Liberals who fear the libertarian temptation

Every now and then I come across some liberal commentator who is mildly critical of abuses of power under the Obama administration, but warns against making too much of them, because you thereby create distrust of government and play into the hands of libertarians.

The reasoning is that if you make too much of an issue of preventive detention, undeclared wars, assassination lists and warrant-less surveillance, you’ll lead cause people to focus on abuses of power by government and forget about abuses of power by big corporations.  Never mind that corporate power is so closely linked to government power these days that this is a distinction without a difference.

As an example of this kind of thinking, click on Would You Feel Differently About Snowden, Greenwald and Assange If You Knew What They Really Think? by Sean Wilentz for The New Republic.   He does not rebut anything that Edward Snowden, Glenn Greenwald or Julian Assange have actually asserted.  Rather he speculates on their underlying philosophy based on thin evidence, and warns against playing into the hands of corporations and libertarians.

For a good response to Wilentz, click on The Liberal Surveillance State by Henry Farrell on the Crooked Timber web log.  For some more examples of strained reasoning,  scroll down through the comments section.

I am not a libertarian.   But I am a civil libertarian, and it is a fact that right now, many self-described libertarians are better defenders of basic civil liberties than pro-Obama liberals.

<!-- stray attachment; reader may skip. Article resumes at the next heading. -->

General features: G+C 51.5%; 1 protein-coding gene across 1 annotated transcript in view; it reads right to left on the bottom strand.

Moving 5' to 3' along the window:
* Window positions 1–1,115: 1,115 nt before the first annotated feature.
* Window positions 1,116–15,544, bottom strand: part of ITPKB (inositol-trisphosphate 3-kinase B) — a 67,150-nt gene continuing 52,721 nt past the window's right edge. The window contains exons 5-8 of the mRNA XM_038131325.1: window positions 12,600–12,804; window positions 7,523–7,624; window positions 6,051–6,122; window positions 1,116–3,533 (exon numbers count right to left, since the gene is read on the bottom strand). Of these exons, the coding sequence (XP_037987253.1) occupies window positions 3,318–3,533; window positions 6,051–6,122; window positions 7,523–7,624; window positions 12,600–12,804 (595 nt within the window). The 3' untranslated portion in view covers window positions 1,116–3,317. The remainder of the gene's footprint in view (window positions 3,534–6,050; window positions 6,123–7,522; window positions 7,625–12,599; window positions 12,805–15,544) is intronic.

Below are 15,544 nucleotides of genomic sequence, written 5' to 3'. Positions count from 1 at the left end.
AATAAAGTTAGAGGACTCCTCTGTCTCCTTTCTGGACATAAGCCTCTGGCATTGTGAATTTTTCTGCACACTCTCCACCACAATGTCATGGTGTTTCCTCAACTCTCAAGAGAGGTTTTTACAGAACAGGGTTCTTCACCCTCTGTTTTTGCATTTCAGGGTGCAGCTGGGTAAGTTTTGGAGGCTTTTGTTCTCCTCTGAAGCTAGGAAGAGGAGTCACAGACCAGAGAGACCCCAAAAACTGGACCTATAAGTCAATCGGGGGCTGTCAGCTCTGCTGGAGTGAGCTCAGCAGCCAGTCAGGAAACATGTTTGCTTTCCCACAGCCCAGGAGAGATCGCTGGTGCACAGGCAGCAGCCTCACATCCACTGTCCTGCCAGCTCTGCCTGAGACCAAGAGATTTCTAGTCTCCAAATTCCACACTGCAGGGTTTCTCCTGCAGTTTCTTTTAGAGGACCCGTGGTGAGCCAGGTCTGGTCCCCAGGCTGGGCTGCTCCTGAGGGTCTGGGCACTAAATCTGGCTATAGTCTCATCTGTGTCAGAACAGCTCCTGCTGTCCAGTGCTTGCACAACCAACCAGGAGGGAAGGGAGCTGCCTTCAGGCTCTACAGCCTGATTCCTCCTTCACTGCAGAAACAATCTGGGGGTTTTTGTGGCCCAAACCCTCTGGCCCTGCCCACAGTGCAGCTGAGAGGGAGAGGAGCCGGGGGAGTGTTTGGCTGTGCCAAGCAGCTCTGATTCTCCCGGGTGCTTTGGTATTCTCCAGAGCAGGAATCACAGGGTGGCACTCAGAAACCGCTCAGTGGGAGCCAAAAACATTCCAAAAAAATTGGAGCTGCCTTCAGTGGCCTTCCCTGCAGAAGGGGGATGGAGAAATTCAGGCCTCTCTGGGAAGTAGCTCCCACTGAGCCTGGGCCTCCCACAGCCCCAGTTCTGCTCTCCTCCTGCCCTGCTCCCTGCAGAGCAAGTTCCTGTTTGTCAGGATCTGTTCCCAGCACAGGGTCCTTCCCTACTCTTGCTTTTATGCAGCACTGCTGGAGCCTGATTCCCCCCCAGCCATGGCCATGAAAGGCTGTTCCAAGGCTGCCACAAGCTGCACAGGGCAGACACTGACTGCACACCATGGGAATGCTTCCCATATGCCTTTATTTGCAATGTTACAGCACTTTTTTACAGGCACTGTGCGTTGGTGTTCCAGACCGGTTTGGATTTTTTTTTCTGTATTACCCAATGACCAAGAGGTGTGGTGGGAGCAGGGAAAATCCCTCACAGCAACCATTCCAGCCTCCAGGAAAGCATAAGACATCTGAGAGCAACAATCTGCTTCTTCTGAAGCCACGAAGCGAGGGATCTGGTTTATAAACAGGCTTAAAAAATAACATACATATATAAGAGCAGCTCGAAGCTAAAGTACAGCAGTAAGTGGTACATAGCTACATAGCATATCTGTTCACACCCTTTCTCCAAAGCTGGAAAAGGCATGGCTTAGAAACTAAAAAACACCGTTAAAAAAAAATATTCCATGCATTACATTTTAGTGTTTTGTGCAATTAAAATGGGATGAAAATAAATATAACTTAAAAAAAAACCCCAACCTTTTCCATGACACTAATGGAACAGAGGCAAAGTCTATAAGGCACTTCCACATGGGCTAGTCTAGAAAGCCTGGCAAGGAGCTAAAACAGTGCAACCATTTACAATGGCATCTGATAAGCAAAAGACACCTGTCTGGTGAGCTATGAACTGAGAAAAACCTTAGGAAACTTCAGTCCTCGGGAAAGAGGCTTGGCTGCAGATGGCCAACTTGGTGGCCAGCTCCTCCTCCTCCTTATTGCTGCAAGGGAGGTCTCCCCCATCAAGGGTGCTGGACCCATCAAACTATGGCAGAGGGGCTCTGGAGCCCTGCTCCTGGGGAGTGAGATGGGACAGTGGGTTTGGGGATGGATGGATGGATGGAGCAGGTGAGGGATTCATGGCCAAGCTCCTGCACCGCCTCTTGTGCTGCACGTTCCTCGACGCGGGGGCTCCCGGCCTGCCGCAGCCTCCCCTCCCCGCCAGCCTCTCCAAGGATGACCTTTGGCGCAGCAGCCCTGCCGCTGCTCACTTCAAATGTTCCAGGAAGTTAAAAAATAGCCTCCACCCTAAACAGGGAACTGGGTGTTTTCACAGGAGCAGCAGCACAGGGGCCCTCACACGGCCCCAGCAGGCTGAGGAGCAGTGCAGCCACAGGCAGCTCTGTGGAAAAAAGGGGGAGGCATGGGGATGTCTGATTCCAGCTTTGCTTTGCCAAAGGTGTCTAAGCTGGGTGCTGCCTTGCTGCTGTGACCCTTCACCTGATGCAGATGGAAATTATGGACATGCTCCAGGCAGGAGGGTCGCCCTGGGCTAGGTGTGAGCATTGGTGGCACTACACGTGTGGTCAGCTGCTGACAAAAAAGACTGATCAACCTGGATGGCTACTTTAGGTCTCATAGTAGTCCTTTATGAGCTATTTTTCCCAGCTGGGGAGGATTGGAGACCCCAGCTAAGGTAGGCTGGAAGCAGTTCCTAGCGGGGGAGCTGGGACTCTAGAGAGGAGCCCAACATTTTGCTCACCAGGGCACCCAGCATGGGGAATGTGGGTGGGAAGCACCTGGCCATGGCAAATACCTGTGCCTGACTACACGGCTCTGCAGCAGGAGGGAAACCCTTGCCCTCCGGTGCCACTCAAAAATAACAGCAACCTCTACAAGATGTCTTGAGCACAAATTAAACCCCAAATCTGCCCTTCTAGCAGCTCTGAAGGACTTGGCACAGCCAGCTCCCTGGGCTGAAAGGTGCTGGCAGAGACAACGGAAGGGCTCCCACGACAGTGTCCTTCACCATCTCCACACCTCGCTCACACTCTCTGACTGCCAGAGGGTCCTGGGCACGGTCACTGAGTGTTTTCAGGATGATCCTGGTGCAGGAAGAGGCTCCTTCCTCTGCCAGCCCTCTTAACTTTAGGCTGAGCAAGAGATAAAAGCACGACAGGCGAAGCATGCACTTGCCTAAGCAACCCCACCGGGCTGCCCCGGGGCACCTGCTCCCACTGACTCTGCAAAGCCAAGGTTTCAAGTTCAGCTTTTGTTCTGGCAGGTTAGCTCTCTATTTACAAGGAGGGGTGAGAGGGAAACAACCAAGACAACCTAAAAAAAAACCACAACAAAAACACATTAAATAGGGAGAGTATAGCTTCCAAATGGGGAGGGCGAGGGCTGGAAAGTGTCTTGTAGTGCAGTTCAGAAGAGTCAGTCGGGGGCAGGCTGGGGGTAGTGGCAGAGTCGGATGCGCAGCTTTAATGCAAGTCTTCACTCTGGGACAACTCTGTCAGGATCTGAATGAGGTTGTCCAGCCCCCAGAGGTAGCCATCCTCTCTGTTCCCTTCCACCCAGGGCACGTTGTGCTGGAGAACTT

A recent study shows the pitfalls of thinking that you have to either be on Team Blue or Team Red.  Click The Depressing Psychological Theory That Explains Washington for a report on the study by Ezra Klein for the Washington Post’s Wonkblog.  It tells how people were for (or against) a set of proposals when told it was a liberal program, and against (or for) the same set of proposals when told it was a conservative program.

If what somebody says is factually correct and morally right, you shouldn’t worry about whose hands it will “play into.”

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3 Responses to “Liberals who fear the libertarian temptation”

  1. whungerford Says:

    There is another side to this story: the libertarians who approve the Patriot Act or overlook the unlimited detention provision in NDAA. Yes, laws ought to be good or bad independent of who supports or opposes them. But it is idealism to neglect the consequences of focusing on a single issue as if that is all that matters.

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  2. philebersole Says:

    I think you’re a bit confused about what libertarians are, perhaps confusing them with the Tea Party Republilcans.

    The merit of libertarians is precisely that they have opposed the USA Patriot Act and unlimited detention provisons in the NDAA. The problem I have with them is that they oppose necessary government regulation and social services.

    I take issue with Sean Wilentz and certain other self-described liberals who say that makes their defense of basic civil liberties invalid. Where do you stand?

    You might read or re-read the two first links in the main post.

    Or the following.

    http://www.citizenreviewonline.org/mar_2002/libertarian_national.htm

    http://www.lp.org/blogs/staff/libertarian-party-kill-cispa-and-repeal-patriot-act-ndaa

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  3. philebersole Says:

    Bill, a majority of Democrats and Republicans in Congress voted in favor of the USA Patriot Act and the National Defense Authorization Act. I am opposed.

    Many Democrats and Republicans favor hunting down Julian Assange and Edward Snowden. I think Assange and Snowden have performed great service to the public understanding.

    Where do you stand?

    Like

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